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Art becomes ‘offhand’ with student Lauren Puckett

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Written and Photographed by Nick Thomsen

Third year student, Lauren Puckett, uses large canvases paired with vibrant colors to embark her viewer through unique individuality.

Puckett is a sound design major with a minor in music production. While she plans to do this for a future career, her art supports that climb to the top. Puckett’s recent exhibition, “Green is Not a Creative Color,” focused primarily on the beauty of the color green, which is often considered off-putting.

Puckett’s art style is a mix of street graffiti and ornate stylized portraiture. The blend of these unique styles work. Like many students, Puckett’s studio is also her apartment which is riddled with art throughout. Dragons fight with portraits for real estate on the walls yearning to be filled. Green is painted on her carpet displaying her unrelenting love for the color. Puckett talked to District about being an artist and how she’s grown as a creative while at SCAD.


Describe your aesthetic in one word and why.

“Why is this the first and probably hardest question. Can I say offhand? I guess that kind of just means I’m casual and spur of the moment.” Ethan [Puckett’s roommate] said, “There is no way to describe Lauren Puckett in one word.”

How does being an artist shape your view of the world?

“Being an artist is actually the best because I’ve encountered ways of thinking that I’ve never seen before. I see the world as a more collective community now. Before coming to SCAD I had never seen so many people collaborating and supporting each other. I think art can solve so many things.”

How has your work evolved since coming to SCAD?

“I’ve seen how good everyone else is and it makes me want to get better. I have definitely expanded the kind of work I’ve been doing. I recently did huge spray paint collaborations with Lily Fiala and another one with my friends, Gabe. I had never really done that kind of work before, and they showed me their techniques and their stencils. Then I started making my own. I eventually want to find a way to do portraits with spray paint.”

Who and what are your main sources of inspiration?

“Every single person at SCAD. The pop-ups, gallery and performances, it’s crazy. My favorite artist right now is for sure Ben Evans. If you don’t look at his Instagram, I’ll be mad. He centers his work around portraits and has such a distinct style. Even though it’s simplistic and flat, it’s some of the most interesting and fun stuff to look at. He is also so comfortable with his work, and it’s huge. I want to find a style for myself to create a whole series with.”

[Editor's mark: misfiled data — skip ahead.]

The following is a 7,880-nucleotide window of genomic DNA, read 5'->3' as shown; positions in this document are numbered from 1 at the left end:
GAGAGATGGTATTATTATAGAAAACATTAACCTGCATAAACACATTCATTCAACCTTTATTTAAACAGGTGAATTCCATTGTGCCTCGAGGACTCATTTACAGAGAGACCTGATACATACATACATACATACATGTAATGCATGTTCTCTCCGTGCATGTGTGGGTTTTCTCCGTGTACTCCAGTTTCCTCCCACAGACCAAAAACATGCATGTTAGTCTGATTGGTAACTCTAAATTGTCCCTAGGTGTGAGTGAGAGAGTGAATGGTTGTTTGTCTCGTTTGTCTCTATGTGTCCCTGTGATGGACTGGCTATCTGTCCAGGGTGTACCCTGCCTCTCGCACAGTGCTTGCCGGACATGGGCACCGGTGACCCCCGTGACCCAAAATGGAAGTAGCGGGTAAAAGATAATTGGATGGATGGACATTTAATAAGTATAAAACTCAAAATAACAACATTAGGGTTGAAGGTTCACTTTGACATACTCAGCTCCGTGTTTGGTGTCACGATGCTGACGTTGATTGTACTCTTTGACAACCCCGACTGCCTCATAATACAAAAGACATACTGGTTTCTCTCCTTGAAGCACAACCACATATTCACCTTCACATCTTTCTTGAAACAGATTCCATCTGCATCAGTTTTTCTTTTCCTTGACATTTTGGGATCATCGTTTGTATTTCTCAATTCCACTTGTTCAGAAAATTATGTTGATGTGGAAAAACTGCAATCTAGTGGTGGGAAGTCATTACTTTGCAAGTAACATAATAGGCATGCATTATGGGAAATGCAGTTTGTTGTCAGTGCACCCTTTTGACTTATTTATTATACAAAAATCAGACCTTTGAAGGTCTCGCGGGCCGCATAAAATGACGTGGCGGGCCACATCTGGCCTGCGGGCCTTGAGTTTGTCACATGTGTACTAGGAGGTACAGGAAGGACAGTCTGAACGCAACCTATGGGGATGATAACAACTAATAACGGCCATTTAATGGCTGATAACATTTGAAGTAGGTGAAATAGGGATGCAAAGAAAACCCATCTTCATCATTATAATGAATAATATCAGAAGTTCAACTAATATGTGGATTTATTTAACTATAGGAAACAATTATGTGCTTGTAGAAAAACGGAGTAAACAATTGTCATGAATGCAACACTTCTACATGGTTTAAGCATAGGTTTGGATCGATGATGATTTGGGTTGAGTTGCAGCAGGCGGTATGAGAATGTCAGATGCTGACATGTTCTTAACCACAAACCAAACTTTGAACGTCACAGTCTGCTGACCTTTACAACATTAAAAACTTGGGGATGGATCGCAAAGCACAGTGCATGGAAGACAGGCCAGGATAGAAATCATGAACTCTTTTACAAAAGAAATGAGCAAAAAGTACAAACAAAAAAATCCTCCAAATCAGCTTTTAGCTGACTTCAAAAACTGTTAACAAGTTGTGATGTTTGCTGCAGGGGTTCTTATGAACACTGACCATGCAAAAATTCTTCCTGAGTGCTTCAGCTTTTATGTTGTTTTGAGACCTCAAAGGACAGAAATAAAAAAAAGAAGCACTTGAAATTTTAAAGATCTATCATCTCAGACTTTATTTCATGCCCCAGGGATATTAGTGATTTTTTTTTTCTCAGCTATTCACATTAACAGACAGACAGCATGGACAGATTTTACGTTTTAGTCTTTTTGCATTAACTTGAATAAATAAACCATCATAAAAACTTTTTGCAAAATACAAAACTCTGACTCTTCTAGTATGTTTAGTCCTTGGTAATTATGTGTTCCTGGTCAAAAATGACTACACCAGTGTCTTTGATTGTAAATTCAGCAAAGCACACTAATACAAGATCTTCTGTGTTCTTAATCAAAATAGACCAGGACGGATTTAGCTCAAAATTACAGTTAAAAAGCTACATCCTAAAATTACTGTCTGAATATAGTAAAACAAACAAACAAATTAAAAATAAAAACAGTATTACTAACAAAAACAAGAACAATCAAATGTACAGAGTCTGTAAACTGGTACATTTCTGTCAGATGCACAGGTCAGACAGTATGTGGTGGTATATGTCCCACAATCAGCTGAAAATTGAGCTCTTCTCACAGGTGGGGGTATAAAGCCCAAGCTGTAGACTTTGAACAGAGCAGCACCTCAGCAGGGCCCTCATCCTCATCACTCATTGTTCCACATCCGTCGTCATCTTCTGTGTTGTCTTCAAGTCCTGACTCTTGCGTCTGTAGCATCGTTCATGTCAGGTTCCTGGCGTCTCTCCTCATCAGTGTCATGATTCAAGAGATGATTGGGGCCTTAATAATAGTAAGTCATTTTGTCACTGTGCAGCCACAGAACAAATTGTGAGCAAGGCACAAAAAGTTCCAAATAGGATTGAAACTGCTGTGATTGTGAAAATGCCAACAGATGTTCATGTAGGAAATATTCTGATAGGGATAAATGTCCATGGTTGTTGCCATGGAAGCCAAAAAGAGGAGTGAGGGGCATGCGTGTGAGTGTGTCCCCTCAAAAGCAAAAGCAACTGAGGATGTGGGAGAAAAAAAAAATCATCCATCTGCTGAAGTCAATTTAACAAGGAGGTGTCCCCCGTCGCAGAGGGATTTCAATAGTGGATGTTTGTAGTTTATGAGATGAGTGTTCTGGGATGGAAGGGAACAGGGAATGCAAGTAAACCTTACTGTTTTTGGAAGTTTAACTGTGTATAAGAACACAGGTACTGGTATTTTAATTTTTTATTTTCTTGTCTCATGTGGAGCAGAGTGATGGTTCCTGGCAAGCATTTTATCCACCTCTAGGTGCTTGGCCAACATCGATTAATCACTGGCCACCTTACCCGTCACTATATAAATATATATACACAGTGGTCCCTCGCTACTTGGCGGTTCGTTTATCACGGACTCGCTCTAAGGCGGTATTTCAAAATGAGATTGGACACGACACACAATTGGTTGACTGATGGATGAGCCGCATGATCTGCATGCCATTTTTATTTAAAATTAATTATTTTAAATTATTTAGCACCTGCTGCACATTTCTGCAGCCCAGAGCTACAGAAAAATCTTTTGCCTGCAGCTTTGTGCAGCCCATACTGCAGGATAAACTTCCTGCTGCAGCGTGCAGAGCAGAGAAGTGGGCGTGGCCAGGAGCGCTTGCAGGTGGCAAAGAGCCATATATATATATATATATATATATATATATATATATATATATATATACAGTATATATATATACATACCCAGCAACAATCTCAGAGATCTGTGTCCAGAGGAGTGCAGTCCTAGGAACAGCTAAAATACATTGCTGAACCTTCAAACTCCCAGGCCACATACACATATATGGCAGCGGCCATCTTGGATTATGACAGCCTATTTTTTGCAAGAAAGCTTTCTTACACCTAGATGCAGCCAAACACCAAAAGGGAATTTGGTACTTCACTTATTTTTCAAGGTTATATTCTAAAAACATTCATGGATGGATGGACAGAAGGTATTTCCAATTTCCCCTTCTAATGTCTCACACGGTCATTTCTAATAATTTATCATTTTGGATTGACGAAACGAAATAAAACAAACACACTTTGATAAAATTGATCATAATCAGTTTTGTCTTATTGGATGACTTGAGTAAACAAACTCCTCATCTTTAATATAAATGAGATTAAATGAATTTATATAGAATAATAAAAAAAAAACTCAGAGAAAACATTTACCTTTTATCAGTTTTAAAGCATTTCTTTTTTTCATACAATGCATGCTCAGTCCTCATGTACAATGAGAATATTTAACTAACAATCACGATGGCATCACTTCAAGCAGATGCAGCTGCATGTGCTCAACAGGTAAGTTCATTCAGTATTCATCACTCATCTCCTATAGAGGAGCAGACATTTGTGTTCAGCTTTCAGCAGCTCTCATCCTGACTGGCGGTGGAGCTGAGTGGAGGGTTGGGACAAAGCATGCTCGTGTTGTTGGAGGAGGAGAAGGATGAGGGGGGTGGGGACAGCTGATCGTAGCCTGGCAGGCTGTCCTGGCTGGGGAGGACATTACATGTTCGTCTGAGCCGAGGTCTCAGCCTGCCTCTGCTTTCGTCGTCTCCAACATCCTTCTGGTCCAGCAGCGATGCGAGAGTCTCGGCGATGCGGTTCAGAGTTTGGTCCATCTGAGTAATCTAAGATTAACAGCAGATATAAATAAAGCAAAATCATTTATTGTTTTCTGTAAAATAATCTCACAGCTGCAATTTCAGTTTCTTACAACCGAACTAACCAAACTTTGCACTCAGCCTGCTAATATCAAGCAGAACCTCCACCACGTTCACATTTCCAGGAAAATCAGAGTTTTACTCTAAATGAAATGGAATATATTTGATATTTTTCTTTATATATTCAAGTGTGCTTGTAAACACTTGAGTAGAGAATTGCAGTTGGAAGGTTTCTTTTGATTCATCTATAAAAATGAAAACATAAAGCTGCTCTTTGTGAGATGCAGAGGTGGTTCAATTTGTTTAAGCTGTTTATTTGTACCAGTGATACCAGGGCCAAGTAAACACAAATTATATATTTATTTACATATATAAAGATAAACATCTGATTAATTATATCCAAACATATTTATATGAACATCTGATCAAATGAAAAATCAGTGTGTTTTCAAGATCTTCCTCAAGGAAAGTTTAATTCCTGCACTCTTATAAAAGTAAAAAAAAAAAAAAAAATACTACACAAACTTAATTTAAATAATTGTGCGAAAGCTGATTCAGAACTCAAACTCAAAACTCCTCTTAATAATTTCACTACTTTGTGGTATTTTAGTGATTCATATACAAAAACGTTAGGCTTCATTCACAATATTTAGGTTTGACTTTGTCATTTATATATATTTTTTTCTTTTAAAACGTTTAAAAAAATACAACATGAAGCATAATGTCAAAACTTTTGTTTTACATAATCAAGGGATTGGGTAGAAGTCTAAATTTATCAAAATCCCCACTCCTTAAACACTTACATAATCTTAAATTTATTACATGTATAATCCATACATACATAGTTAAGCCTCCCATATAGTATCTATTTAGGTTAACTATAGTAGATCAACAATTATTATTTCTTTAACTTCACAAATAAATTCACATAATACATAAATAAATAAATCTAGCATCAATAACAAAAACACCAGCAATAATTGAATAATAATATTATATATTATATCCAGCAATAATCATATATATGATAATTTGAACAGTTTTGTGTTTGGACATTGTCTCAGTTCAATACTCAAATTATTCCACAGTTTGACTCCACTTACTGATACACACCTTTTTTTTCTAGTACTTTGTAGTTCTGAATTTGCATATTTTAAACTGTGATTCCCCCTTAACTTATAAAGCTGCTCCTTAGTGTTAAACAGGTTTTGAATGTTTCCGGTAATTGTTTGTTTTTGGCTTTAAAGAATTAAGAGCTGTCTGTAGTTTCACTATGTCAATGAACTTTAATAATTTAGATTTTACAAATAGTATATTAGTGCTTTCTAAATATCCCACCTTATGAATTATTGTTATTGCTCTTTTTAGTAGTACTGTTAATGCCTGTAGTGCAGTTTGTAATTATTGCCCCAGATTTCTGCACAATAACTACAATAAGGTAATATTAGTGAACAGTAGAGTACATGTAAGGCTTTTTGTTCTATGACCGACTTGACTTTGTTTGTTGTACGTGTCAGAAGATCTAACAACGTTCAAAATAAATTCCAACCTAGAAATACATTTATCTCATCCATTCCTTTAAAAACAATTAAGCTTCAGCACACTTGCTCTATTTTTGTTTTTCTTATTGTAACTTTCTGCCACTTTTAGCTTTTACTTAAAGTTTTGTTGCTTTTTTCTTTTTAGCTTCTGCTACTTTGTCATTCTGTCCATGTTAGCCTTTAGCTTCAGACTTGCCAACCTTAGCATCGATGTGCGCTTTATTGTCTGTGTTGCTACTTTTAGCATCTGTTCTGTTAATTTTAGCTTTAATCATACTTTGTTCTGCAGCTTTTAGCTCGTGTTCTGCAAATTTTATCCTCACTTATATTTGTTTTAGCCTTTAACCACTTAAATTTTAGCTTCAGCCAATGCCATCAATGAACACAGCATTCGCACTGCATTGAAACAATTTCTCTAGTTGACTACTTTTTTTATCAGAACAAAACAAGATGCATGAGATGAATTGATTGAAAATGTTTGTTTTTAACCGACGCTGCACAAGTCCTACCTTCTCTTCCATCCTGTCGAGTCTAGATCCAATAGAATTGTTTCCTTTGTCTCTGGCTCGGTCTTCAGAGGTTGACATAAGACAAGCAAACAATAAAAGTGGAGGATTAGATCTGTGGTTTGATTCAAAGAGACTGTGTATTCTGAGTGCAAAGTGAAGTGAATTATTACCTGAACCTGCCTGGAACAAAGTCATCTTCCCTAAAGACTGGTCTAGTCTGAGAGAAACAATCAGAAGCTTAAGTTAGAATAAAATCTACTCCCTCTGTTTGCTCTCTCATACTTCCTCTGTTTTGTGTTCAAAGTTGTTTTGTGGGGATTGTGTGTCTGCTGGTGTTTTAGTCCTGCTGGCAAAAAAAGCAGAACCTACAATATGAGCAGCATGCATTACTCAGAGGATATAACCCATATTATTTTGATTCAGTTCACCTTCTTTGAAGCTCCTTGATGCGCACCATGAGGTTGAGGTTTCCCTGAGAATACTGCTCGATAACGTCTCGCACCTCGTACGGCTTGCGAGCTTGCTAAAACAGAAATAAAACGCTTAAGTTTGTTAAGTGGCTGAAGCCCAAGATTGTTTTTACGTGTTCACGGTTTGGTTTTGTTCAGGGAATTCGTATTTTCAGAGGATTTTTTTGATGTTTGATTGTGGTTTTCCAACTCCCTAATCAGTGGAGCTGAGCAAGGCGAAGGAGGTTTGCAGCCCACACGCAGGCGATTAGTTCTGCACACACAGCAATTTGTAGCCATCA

How may sound design influence the work you make now?

“Sound is a crazy influence for emotions. It can match with lyrics, or be purely experimental. Taking sound design courses has allowed me to deconstruct the way things are made, especially in film and music. I love seeing all the aspects it takes to create art. I want to design an interactive gallery/experience where the art goes along with music and the audience has control over what they want to happen. Interactive shows are so much more engaging and thought-provoking.”

How does the process of large art differ from smaller art?

“Scale is everything, especially if you’re trying to do something realistic. Working on a small canvas is so much easier for me to freehand, and that’s actually how I used to do all of my work. Now that I have started to do large portraits I have more of a system, but huge canvases are my absolute favorite. If only they weren’t so expensive. I have an 8ft x 7ft canvas hanging above my bed that my friend Lily painted and barely enough space for all of the other ones in my room.”

How do you start each piece? Do you have a pre-art ritual?

“Grab my bucket of all my paint, put music on loud and start. If we’re being honest, 90% of the time I wing it. I hate planning.”

What’s your typical work environment like?

“My canvas is probably on the floor or against a wall. I love natural light so sometimes working at night is kind of hard, especially for trying to get the right colors. I have music on pretty loud, and I’m most likely alone. I’m pretty much always working by myself, whether its painting or a sound project. Being an artist is rewarding, but it’s extremely lonely.”

Is there a direction you see your style of art moving to?

“I still want to keep my style somewhat realistic, but with a twist. I’m not entirely sure what that will turn out to be, but I think it will emerge over time. I will definitely continue to work as large as I can. As of right now, I use majority of neon and unnatural colors, but I’m kind of feeling a dark period coming on. Guess we’ll just have to see.”

What are you addicted to?

“Lemonade, music, and brushing my teeth. Simple. If a restaurant doesn’t have lemonade is it really worth eating there? I have music on all day, and brushing my teeth, well, that’s just all the time I don’t know what else to tell you. My friends roll their eyes at me.”


Puckett’s art fills her apartment more and more each day, which exemplifies her dedication to constantly creating. Puckett’s process is graced by spontaneity, yet expected to produce her signature style.

To learn more about Lauren Puckett visit her Instagram.

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Nick Thomsen

Nick Thomsen is the Chief Photo Editor at District. He is currently a Sophomore Photo Major who will graduate in 2021.

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